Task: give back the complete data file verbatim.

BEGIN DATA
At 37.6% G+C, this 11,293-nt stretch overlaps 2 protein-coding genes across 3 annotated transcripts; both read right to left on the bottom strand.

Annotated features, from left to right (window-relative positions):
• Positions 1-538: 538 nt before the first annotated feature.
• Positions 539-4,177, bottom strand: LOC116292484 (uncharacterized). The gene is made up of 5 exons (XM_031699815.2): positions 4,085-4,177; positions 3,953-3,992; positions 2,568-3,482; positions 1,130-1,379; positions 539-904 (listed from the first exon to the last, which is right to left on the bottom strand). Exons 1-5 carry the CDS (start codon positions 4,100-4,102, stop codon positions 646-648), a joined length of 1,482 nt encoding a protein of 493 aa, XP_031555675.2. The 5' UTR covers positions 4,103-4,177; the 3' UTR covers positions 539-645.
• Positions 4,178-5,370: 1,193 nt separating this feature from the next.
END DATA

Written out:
At 37.6% G+C, this 11,293-nt stretch overlaps 2 protein-coding genes across 3 annotated transcripts; both read right to left on the bottom strand.

Annotated features, from left to right (window-relative positions):
• Positions 1-538: 538 nt before the first annotated feature.
• Positions 539-4,177, bottom strand: LOC116292484 (uncharacterized). The gene is made up of 5 exons (XM_031699815.2): positions 4,085-4,177; positions 3,953-3,992; positions 2,568-3,482; positions 1,130-1,379; positions 539-904 (listed from the first exon to the last, which is right to left on the bottom strand). Exons 1-5 carry the CDS (start codon positions 4,100-4,102, stop codon positions 646-648), a joined length of 1,482 nt encoding a protein of 493 aa, XP_031555675.2. The 5' UTR covers positions 4,103-4,177; the 3' UTR covers positions 539-645.
• Positions 4,178-5,370: 1,193 nt separating this feature from the next.